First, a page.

In the US: Thursdays, 10/9c, USA Network
As recession has struck, so US TV’s attitude to the rich has changed. Where once there was admiration and envy – Sex and the City – so admiration has faded and been replaced by amusement – Gossip Girl and Dirty Sexy Money – before eventually reaching disdain – Privileged and now Royal Pains.
The envy’s still there though.
While still wishing it had their money, Royal Pains is nevertheless quite a fun show that despite its essential dislike of the rich has heart to make up for this unworthy emotion.
Set in the Hamptons, New York state’s retreat for the ultra-wealthy, it sees disgraced ER doctor Mark Feuerstein accidentally wander into a new job as a ‘concierge doctor’ – a live-in, on-call doctor who looks after the rich and famous when they have those little problems the rich and famous suffer from: drug overdoses, car crashes – and deflated breast implants.
USA Network is proud to introduce the Hamptons’ newest doctor-on-demand, Hank Lawson (Mark Feuerstein), in Royal Pains.
Hank is a rising star in the New York City medical community, until he loses everything fighting for the life of a patient. With his career stalled and his personal life in shambles, Hank is in need of a new beginning. That’s where his younger brother Evan (Paulo Costanzo) steps in. Fed up with Hank’s personal pity-party, he convinces Hank to join him on a last-minute trip to the Hamptons for Memorial Day weekend. When the brothers crash a party at the home of a Hamptons billionaire and a guest falls critically ill, Hank saves the day. His dramatic medical rescue draws attention from the crowd, and soon Hank’s phone starts ringing off the hook with patients demanding house calls.
Inadvertently, Hank has become the hot new “concierge doctor” in town.
Though Hank is initially reluctant to embrace this new career, with encouragement from Evan and an ambitious young woman who volunteers to be his physician assistant he decides to stay in town for the summer. Once again solving medical crises and helping those in need, Hank is back to doing what he does best. And now he’s reinvented himself as the Hamptons’ hottest new doctor-in-demand.
Also starring Reshma Shetty and Jill Flint with Christine Ebersole and Campbell Scott.
Is it any good?
For a good 20 minutes or so, it’s a bit hard to see where the show’s going. At first it looks like a regular run-of-the-mill medical drama with a principled doctor who can rustle up first aid from everyday household objects and refuses to put politics over patient need. He has a nice life, and a great relationship with his fiancée.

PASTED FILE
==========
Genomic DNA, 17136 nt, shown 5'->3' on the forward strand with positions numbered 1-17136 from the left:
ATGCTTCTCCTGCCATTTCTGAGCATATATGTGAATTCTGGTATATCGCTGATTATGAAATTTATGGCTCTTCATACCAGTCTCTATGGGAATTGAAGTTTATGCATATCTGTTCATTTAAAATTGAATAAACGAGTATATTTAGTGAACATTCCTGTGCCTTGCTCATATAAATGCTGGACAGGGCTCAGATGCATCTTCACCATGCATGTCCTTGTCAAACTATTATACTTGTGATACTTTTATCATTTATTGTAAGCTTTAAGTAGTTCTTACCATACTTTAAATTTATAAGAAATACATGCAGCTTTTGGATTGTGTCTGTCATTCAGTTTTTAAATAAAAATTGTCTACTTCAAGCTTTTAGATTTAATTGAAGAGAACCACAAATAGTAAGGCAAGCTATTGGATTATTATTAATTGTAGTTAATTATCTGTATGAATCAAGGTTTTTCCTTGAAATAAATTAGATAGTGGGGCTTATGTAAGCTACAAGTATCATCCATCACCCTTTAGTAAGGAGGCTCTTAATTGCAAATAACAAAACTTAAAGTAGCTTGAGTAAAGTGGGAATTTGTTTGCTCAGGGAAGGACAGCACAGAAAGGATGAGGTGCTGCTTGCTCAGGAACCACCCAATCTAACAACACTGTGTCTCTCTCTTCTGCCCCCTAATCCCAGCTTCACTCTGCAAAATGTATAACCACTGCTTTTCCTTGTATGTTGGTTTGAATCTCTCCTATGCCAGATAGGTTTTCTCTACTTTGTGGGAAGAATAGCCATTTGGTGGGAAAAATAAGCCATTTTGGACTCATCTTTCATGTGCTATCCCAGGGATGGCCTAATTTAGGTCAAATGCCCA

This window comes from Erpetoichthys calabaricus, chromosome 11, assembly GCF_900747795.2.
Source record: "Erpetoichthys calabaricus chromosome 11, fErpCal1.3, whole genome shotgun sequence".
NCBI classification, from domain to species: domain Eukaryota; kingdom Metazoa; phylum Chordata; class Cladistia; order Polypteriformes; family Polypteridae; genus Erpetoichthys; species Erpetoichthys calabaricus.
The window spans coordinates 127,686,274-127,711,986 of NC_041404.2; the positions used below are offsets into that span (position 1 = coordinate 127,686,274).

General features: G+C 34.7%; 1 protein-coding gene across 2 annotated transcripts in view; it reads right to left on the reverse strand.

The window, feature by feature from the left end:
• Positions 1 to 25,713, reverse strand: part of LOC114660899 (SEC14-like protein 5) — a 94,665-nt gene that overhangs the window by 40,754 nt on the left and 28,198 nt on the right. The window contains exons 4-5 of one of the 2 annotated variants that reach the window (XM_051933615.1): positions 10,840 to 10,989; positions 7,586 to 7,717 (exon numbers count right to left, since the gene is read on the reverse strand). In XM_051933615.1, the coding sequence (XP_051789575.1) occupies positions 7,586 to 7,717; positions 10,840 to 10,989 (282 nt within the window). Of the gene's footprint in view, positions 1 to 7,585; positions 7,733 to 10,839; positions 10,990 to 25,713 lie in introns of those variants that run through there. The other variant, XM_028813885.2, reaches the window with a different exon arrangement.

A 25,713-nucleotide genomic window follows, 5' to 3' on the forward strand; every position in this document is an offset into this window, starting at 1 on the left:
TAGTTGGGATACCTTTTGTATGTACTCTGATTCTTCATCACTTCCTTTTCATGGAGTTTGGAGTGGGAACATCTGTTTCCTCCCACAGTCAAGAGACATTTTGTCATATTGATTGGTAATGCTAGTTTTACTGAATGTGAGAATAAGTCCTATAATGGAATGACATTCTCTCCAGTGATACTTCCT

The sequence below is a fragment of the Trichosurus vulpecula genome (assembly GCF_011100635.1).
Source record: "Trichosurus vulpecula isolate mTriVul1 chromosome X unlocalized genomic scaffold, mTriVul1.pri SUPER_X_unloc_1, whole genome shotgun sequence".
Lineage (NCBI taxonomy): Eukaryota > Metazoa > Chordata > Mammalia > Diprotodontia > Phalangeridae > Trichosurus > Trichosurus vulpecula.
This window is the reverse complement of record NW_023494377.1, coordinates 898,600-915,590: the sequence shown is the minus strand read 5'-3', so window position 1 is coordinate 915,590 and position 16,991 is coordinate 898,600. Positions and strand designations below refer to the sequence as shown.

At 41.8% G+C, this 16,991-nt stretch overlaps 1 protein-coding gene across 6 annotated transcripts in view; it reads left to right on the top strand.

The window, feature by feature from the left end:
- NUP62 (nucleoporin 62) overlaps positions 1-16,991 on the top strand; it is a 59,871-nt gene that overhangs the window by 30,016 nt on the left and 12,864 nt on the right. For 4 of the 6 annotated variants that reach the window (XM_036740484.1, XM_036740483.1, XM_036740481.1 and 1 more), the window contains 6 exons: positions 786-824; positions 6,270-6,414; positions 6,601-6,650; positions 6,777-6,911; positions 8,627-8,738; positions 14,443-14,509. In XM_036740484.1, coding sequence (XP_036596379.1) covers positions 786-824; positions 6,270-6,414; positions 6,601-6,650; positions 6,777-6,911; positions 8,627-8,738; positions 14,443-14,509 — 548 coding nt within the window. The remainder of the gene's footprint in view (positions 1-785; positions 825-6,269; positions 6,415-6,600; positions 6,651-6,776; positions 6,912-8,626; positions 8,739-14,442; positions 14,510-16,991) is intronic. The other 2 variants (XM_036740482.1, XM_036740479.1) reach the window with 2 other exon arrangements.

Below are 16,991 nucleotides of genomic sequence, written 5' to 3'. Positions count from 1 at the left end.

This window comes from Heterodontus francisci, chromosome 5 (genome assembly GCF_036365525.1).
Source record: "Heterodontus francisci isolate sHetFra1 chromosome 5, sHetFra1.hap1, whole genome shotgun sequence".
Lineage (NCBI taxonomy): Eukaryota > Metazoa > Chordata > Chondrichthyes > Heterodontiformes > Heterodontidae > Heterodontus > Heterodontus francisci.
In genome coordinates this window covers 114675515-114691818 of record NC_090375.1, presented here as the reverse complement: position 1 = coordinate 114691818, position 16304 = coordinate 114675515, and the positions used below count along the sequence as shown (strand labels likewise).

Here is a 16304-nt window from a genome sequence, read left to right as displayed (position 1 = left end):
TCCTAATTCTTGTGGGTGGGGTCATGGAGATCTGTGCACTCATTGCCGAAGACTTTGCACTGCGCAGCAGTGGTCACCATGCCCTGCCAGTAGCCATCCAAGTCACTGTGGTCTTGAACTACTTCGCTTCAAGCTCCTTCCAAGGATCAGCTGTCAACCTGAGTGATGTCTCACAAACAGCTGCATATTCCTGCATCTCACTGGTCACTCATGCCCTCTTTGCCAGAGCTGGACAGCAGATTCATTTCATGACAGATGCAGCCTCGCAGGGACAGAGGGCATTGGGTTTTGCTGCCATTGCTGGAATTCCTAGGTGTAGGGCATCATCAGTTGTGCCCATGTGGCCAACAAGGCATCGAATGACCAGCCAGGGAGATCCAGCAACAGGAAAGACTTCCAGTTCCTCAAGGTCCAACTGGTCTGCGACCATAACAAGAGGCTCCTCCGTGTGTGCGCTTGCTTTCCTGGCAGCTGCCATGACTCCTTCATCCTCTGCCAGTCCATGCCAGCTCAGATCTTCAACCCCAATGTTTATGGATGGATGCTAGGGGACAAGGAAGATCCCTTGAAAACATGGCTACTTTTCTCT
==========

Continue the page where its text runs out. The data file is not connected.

Then he gets fired, and he spends 30 days mired in depression and self-pity because he’s been barred from working in just about every hospital in New York. Then disappointingly and predictably, he breaks up with his fiancée.
Oh. Where’s it going now?
Then his brother Paulo Costanzo (the nerdy one on Joey who got replaced on the Rules of Engagement pilot) turns up and it becomes a comedy as he and depressed brother go on a weekend vacation to the West Hamptons (aka the Worst Hamptons) and try to gatecrash a party pretending to be Prussian princes or something.
Oh. Where’s it going now?
Once we’re at the party, all becomes clear, and it’s at this point that the show starts to take off. Dr Hank saves someone’s life when the ‘concierge doctor’ misdiagnoses and suddenly, every rich person in the area wants him to be their concierge doctor and seems to have his phone number already.
Dr Hank then spends the rest of the pilot going from rich person to rich person, learning a little about their weird and usually unhappy lives and what they expect to get for their money.
Annoyingly, he seems to fail to understand long before the viewer does that he’s destined to set up practice in the Hamptoms, even when thousands of dollars are being thrust in his face. It’s not really until an aspiring assistant doctor Divya Katdare (Reshma Shetty) turns up with a boot-load of concierge doctor medical equipment and he meets the local hospital administrator (Jill Flint) that he realises what everyone else realised long ago.
To a certain extent, this whole show follows a USA Network formula: a character, with a wacky sidekick in a location unusual for mainstream US TV, wanders from situation to situation. But this feels far more charming, far less orchestrated, far more natural than many of the other USA shows.
While Costanzo’s character is hideously over the top although at least not total typecasting for him, Feuerstein comes across as a reasonable enough person, a bit like Joel in Northern Exposure but with a warmer environment and a richer clientele to deal with. His growing relationship with the warm and intelligent Flint feels like a real growing relationship, rather than the forced romances of most shows, too. Together, they’re the normal-people axis the show’s cooky/rich people revolve around, and they’re a good point of identification for the audience.
Shetty’s something of a cipher and a stereotype, as are most of the rich people we meet, but they already look like they’ll grow on us. The show also doesn’t hate the rich people so much you want to see their comeuppance. While there are some you want to slap, they all have a certain degree of decency about them, so the potentially bland Feuerstein and co still should see some interesting plots in future episodes.
Nothing revolutionary, not laugh a minute, but with a real feel for both New York and the Hamptons, some beautiful scenery and some rich people to gawk at, so definitely one to stick with for now.